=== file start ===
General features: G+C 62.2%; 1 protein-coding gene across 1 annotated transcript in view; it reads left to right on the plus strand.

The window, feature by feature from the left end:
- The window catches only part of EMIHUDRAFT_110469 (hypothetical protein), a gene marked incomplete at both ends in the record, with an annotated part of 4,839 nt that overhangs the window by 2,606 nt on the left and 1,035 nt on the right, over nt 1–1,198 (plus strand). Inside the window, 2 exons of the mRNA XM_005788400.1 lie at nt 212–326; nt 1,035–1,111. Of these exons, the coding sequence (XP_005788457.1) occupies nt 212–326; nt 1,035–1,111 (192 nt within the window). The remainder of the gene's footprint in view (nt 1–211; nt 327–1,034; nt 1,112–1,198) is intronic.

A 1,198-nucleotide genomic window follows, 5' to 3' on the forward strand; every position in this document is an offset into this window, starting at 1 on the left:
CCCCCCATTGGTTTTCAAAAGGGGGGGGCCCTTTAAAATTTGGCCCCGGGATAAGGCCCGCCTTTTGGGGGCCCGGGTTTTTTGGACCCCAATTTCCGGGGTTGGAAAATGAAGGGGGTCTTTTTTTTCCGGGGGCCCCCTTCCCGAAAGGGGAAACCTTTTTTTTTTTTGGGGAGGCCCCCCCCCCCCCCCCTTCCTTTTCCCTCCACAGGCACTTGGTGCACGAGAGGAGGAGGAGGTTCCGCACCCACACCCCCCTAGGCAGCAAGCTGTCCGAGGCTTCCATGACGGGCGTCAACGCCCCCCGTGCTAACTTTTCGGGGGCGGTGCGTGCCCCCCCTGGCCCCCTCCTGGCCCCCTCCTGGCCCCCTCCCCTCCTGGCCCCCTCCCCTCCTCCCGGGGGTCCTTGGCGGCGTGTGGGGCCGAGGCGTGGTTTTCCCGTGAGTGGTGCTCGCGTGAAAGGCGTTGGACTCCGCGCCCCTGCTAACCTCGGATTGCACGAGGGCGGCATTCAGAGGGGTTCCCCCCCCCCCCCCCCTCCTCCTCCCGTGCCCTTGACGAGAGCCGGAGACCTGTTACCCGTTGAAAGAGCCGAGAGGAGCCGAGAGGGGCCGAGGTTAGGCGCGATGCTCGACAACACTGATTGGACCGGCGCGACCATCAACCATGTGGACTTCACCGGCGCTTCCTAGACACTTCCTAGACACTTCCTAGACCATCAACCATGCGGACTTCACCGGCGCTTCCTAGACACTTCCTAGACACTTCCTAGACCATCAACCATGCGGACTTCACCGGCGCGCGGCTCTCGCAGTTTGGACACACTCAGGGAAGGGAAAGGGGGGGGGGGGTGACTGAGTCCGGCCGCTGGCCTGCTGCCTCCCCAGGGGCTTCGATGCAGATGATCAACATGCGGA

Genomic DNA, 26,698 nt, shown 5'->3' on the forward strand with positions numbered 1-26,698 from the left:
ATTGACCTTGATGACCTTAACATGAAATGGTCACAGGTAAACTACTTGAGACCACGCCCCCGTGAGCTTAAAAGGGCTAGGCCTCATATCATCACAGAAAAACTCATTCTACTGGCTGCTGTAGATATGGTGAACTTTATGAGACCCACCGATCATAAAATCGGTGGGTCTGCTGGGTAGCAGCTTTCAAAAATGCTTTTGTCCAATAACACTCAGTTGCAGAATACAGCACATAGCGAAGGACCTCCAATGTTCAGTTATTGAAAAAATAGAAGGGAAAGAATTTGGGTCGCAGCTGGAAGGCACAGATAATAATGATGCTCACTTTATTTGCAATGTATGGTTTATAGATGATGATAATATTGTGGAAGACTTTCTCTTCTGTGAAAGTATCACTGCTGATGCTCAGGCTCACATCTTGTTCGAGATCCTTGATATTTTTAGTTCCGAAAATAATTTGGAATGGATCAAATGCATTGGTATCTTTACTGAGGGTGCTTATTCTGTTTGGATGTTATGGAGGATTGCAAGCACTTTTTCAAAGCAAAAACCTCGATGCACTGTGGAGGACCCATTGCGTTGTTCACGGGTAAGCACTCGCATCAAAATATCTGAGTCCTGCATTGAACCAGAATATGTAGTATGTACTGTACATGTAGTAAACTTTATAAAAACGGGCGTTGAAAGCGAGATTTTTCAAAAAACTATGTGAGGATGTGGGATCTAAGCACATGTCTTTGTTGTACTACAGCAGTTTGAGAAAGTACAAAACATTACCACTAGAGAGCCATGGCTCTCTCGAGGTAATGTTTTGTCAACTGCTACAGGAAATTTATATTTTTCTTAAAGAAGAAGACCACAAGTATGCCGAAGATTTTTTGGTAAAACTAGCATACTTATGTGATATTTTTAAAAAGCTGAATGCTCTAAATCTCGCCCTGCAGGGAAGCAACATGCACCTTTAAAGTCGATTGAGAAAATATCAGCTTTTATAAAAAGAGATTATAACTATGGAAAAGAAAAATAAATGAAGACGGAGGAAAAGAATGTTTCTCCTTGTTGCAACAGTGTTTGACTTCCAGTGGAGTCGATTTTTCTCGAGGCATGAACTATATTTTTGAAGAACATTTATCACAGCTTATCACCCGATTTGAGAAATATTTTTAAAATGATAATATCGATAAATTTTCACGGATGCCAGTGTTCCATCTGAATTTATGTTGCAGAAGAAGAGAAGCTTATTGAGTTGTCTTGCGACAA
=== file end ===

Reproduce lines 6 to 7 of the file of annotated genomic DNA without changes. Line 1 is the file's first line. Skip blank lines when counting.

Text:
Genomic DNA, 26,698 nt, shown 5'->3' on the forward strand with positions numbered 1-26,698 from the left:
ATTGACCTTGATGACCTTAACATGAAATGGTCACAGGTAAACTACTTGAGACCACGCCCCCGTGAGCTTAAAAGGGCTAGGCCTCATATCATCACAGAAAAACTCATTCTACTGGCTGCTGTAGATATGGTGAACTTTATGAGACCCACCGATCATAAAATCGGTGGGTCTGCTGGGTAGCAGCTTTCAAAAATGCTTTTGTCCAATAACACTCAGTTGCAGAATACAGCACATAGCGAAGGACCTCCAATGTTCAGTTATTGAAAAAATAGAAGGGAAAGAATTTGGGTCGCAGCTGGAAGGCACAGATAATAATGATGCTCACTTTATTTGCAATGTATGGTTTATAGATGATGATAATATTGTGGAAGACTTTCTCTTCTGTGAAAGTATCACTGCTGATGCTCAGGCTCACATCTTGTTCGAGATCCTTGATATTTTTAGTTCCGAAAATAATTTGGAATGGATCAAATGCATTGGTATCTTTACTGAGGGTGCTTATTCTGTTTGGATGTTATGGAGGATTGCAAGCACTTTTTCAAAGCAAAAACCTCGATGCACTGTGGAGGACCCATTGCGTTGTTCACGGGTAAGCACTCGCATCAAAATATCTGAGTCCTGCATTGAACCAGAATATGTAGTATGTACTGTACATGTAGTAAACTTTATAAAAACGGGCGTTGAAAGCGAGATTTTTCAAAAAACTATGTGAGGATGTGGGATCTAAGCACATGTCTTTGTTGTACTACAGCAGTTTGAGAAAGTACAAAACATTACCACTAGAGAGCCATGGCTCTCTCGAGGTAATGTTTTGTCAACTGCTACAGGAAATTTATATTTTTCTTAAAGAAGAAGACCACAAGTATGCCGAAGATTTTTTGGTAAAACTAGCATACTTATGTGATATTTTTAAAAAGCTGAATGCTCTAAATCTCGCCCTGCAGGGAAGCAACATGCACCTTTAAAGTCGATTGAGAAAATATCAGCTTTTATAAAAAGAGATTATAACTATGGAAAAGAAAAATAAATGAAGACGGAGGAAAAGAATGTTTCTCCTTGTTGCAACAGTGTTTGACTTCCAGTGGAGTCGATTTTTCTCGAGGCATGAACTATATTTTTGAAGAACATTTATCACAGCTTATCACCCGATTTGAGAAATATTTTTAAAATGATAATATCGATAAATTTTCACGGATGCCAGTGTTCCATCTGAATTTATGTTGCAGAAGAAGAGAAGCTTATTGAGTTGTCTTGCGACAA